During the three years since I last sat down in this abandoned cellar, I've been troubled from time to time over what to do with it - whether to wall up The Undercroft, leaving its odd assortment of slight essays and occasional jokes to the spider, the woodlouse and the occasional Googler for a half-remembered poem or random image - or to refurbish and re-occupy it.
Insofar as there is a shape and a history to the place, it's a story with a middle, an end and a beginning - the record of a middle-aged Catholic's determined bid, before his children got any older, to shake out a stone from his shoe - one which had chaffed and distracted him for most of his adult life. As a consequence of the shaking-out - a far more painful and protracted business than the metaphor will support without gratuitous extension - the unhappy Catholic is now happily Orthodox, and a stranger to the lugubrious lair in which he once spent so many hours strutting, fretting and cudgelling his brains.
And that's the problem: contrary to appearances, perhaps, I do not write without enormous effort. Fluency and facility desert me the instant I sit down before a blank screen. Blood, sweat and tears therefore mark every part of the fabric of this place, and in the absence of very much else to show for half a century's occupation of space on the planet, I'm loathe to bury these few etiolated fruits, however insubstantial or unappetising incompetence or the passage of time may have rendered them. More - my own contribution was frequently the least interesting part of the conversations that developed here, for which I must thank very sincerely all those who read and contributed to The Undercroft. If the record of your thoughts here should ever disappear, it won't be my doing.
Of course, many of the themes and ideas I struggled so hard to articulate have since become commonplace, to the extent that I would probably not nowadays have felt compelled to blog them myself. Nevertheless, with all their inadequacies, mistakes and misapprehensions, these little pieces are part of the history of a movement (or a minority strand of it, at any rate) during one of its most significant, defining periods - the earlier part of the present pontificate, up to and in the immediate wake of Summorum Pontificum; at a more intimate level, they're also a record of individual pain and confusion, exaltation and dismay.
I felt, and still feel, that simply continuing here in Orthodoxy, assumed "like new store clothes", seems frivolous and impertinent. Far better to keep decently quiet for an interval, suckling as an infant the "rational milk without guile" - practising silence in order eventually, perhaps, to have something to say. As it turns out the silence has been imperfect at best, as many of you with comboxes are aware. Whether or not I have punctured it with anything worth saying (as opposed to sterile polemic) is less certain. What prompts me in any event is articulated in the following passage, gleaned from beloved Father Stephen Freeman's blog (begun around the same time as The Undercroft - I grew up under his gentle tutelage):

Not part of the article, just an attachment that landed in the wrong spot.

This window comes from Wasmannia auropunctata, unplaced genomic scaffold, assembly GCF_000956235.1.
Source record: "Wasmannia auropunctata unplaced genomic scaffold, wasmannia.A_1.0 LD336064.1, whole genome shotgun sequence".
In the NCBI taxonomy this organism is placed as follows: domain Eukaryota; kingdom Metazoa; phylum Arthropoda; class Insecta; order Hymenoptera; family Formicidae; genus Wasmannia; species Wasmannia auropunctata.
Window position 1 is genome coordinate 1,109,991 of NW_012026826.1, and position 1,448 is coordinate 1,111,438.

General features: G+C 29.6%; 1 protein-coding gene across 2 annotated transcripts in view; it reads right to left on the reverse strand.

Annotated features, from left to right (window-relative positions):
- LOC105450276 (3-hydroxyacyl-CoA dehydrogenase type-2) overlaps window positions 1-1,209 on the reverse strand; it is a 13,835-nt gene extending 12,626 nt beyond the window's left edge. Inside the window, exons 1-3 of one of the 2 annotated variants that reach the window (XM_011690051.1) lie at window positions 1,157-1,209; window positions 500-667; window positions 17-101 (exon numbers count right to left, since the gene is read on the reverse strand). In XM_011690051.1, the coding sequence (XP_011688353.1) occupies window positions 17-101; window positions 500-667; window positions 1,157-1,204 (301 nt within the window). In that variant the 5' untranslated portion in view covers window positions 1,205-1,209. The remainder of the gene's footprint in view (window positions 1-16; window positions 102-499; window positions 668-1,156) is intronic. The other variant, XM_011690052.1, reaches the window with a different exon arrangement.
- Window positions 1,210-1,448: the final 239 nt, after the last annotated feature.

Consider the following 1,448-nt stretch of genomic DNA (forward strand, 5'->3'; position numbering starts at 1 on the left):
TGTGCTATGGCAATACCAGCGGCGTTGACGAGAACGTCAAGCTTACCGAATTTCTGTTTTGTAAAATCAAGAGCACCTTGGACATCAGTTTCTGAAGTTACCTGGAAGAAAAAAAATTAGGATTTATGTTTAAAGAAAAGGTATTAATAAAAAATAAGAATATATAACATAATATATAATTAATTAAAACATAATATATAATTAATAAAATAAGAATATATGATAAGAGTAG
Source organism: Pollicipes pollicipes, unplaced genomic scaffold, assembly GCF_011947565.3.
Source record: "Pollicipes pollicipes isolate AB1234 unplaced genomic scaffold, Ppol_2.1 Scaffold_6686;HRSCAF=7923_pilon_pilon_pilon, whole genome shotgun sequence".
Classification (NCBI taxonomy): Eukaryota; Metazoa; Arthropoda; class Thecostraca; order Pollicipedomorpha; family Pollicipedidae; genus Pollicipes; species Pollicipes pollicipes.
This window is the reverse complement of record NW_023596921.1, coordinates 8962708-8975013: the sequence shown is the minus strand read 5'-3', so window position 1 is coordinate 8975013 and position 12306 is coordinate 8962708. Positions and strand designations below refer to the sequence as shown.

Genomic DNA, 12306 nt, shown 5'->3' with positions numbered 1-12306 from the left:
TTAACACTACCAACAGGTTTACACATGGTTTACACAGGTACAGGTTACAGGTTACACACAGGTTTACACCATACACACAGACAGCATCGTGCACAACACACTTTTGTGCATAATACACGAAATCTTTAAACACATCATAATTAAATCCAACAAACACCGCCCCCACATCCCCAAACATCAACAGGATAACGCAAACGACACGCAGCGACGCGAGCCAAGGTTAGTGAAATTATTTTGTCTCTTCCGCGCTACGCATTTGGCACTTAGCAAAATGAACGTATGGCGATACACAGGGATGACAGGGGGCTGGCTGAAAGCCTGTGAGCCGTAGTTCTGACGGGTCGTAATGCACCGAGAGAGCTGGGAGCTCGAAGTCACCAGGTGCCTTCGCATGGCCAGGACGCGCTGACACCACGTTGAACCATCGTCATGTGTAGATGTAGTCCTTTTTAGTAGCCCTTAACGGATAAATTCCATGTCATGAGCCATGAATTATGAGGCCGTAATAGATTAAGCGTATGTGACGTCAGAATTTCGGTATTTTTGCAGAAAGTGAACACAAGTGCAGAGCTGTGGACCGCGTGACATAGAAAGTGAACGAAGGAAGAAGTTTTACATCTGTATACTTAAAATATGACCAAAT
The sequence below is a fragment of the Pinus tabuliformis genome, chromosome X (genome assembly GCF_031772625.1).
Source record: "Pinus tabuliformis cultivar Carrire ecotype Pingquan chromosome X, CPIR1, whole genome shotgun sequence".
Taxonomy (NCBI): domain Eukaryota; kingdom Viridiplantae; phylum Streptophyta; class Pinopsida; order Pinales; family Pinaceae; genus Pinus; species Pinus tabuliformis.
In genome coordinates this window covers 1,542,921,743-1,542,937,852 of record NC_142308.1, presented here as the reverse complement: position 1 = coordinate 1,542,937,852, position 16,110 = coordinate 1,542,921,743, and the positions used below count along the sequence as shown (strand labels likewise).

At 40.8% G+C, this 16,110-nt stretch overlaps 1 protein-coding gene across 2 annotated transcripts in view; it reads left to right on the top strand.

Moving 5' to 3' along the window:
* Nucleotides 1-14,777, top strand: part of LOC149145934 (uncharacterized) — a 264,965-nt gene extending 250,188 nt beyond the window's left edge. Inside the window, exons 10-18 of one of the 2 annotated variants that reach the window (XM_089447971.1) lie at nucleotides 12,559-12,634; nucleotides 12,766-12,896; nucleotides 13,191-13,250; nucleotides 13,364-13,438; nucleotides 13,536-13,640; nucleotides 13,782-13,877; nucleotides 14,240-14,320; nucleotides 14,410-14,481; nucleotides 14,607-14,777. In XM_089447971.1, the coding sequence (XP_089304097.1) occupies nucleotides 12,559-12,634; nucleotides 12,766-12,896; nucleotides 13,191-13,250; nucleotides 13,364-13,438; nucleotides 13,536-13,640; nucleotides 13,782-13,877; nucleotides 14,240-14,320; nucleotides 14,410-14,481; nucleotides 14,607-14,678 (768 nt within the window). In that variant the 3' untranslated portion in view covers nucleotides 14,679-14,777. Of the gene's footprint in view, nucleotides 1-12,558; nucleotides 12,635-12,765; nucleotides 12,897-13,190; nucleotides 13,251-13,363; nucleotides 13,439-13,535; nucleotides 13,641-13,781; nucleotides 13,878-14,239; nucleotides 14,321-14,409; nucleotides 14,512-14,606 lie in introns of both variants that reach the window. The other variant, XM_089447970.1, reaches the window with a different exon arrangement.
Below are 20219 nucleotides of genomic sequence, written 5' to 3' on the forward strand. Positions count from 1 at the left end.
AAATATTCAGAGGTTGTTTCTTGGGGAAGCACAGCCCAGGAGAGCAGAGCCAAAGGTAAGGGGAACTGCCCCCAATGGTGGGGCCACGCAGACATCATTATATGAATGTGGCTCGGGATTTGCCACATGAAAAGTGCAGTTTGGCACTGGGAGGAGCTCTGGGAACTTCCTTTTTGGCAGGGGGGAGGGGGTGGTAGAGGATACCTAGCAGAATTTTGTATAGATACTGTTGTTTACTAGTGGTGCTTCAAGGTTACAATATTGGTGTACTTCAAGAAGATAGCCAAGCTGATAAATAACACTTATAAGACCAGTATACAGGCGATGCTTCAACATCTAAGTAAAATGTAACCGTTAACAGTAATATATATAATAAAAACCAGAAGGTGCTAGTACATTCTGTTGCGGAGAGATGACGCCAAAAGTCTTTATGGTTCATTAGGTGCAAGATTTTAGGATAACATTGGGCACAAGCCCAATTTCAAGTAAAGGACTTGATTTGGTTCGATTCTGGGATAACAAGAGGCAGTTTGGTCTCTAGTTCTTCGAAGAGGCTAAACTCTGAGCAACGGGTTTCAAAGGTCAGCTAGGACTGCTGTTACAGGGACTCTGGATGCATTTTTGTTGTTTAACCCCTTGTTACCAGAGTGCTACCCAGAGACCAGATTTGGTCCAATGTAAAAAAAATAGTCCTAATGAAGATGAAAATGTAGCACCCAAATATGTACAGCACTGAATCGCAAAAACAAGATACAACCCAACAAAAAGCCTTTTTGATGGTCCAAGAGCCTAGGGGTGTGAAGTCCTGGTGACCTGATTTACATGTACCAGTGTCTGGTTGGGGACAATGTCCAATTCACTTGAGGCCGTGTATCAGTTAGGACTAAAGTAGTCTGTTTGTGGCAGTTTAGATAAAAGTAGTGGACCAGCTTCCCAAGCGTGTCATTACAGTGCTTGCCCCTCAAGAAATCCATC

"Orthodoxy is summoned to witness. Now more than ever the Christian West stands before divergent prospects, a living question addressed also to the Orthodox world… The ‘old polemical theology’ has long ago lost its inner connection with any reality. Such theology was an academic discipline, and was always elaborated according to the same western ‘textbooks.’ A historiosophical exegesis of the western religious tragedy must become the new ‘polemical theology.’ But this tragedy must be reendured and relived, precisely as one’s own, and its potential catharsis must be demonstrated in the fullness of the experience of the Church and patristic tradition. In this newly sought Orthodox synthesis, the centuries-old experience of the Catholic West must be studied and diagnosed by Orthodox theology with greater care and sympathy than has been the case up to now… The Orthodox (...) must also offer his own testimony to this world — a testimony arising from the inner memory of the Church — and resolve the question with his historical findings.”- Georges Florovsky, Ways of Russian Theology II, pp. 302-304
It is obvious that one does not walk away from one's friends, simply because the difficulties and questions that continue to beset them have been resolved in one's own mind, heart and experience. One does not refuse to bear their burdens because those burdens no longer bear heavily on oneself. Today, at the entry to Great Lent, where I stood three years ago on the threshold of Orthodoxy, on the Sunday of Forgiveness, I ask forgiveness of friend and foe. May we pass through the gates of repentance together to a happy and holy Pascha.
Blessèd sister, holy mother, spirit of the fountain, spirit of thegarden,Suffer us not to mock ourselves with falsehoodTeach us to care and not to careTeach us to sit stillEven among these rocks,Our peace in His willAnd even among these rocksSister, motherAnd spirit of the river, spirit of the sea,Suffer me not to be separatedAnd let my cry come unto Thee.- TS Eliot, Ash Wednesday